6 Sept 2011

Address online guest feedback internally

It’s a relatively new phenomenon - customers actually shaping a brand by commenting and sharing experiences. Yet travelers rely so heavily on peer experiences that to not manage it, to not stay on top of guest comments, is to ignore one of the most important parts of your brand. 

Reputation management can mean different things to different hoteliers. While some may equate it with ensuring their hotel is projected online in a positive light, the hoteliers who truly understand reputation management see it as a way to respond to guests’ demands and improve operations.
Some hoteliers consider reputation management trying to manipulate the perception of their property,” said Daniel Edward Craig, former hotel GM and current online reputation management consultant. “If that’s the case, you’re setting up expectations you can’t meet.”

Craig said he tries to instill in his clients that, done well, true reputation management is a function that touches many aspects of a hotel’s operations.

It comes down to transparency,” he said. “We’ve lost a lot of control about what is said about our properties, and we can’t hide. Listening and making changes that are feasible in turn naturally and organically improves your reputation.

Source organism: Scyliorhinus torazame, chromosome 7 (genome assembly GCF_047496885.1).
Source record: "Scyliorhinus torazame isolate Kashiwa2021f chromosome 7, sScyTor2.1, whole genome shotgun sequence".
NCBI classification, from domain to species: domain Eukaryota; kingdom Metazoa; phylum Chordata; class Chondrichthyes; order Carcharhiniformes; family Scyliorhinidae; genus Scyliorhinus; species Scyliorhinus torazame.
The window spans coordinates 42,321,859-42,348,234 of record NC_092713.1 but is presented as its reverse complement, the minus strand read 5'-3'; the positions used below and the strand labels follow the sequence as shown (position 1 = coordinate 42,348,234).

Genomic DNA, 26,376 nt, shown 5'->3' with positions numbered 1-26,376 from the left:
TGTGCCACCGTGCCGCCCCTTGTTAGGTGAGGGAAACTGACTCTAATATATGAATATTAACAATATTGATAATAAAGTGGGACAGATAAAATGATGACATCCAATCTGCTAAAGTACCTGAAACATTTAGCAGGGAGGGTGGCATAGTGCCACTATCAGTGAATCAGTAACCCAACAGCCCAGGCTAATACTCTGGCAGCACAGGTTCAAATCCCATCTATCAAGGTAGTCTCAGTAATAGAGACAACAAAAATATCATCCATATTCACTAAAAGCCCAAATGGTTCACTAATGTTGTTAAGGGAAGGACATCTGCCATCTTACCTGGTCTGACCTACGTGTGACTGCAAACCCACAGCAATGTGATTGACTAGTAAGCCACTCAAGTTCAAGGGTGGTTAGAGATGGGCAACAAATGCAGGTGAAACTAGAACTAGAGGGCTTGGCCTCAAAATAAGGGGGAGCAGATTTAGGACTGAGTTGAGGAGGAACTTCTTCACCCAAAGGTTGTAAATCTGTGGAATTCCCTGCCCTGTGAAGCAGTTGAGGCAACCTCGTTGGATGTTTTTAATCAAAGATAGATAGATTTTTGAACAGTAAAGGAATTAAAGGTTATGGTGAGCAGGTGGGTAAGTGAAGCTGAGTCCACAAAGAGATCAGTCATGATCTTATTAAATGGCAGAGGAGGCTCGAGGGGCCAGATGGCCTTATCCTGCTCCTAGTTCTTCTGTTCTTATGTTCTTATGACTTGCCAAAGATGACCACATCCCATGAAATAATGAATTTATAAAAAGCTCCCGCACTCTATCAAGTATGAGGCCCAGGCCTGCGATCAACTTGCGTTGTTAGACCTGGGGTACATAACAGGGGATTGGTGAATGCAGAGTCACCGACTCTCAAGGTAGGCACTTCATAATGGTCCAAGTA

At ZMC Hotels, a manager of 33 select-service properties in 12 states, guest services manager Ellen Troeltzsch believes online reputation management is all about the conversation and the connection with guests.

The guest will tell us when we’re doing a good job and when we need to do a better job,” she said. “That’s why we’re here—to deliver a guest experience.”

Real-time results
Hyatt Hotels Corporation is beginning to take online reputation management seriously. At the Manchester Grand Hyatt in San Diego, for example, Kristin Spitz has been electronic sales and marketing manager for nearly a year.

When she first started, Spitz was logging on to each individual review and social media site and monitoring mentions of her property. In March, Hyatt contracted with a third-party vendor brandwide to aggregate online mentions into a single dashboard. Spitz said the application cut her time spent crawling the Web by 50%.

“The program sends email alerts, and you can specify those however you like,” she said. “One-star and 2-star, negative reviews I’ll get to immediately. The 4- and 5-star positive reviews I’ll save to the end of the day as they aren’t that urgent.”

Beyond reviews, Spitz spends a significant amount of time monitoring mentions on social-media sites, which also are aggregated into the dashboard that she keeps open on her desktop all day.

It really scans anything I need to address,” she said. “We have a lot of people talking about us on Twitter and FourSquare.”

At the Hyatt, Spitz has the leeway to respond to reviews as she sees fit. If she sees an extraordinarily bad circumstance - a poor service experience reported by a guest - she’ll send it within the hotel and it will be addressed internally. The application allows her to tag whichever manager needs to see and handle the comment.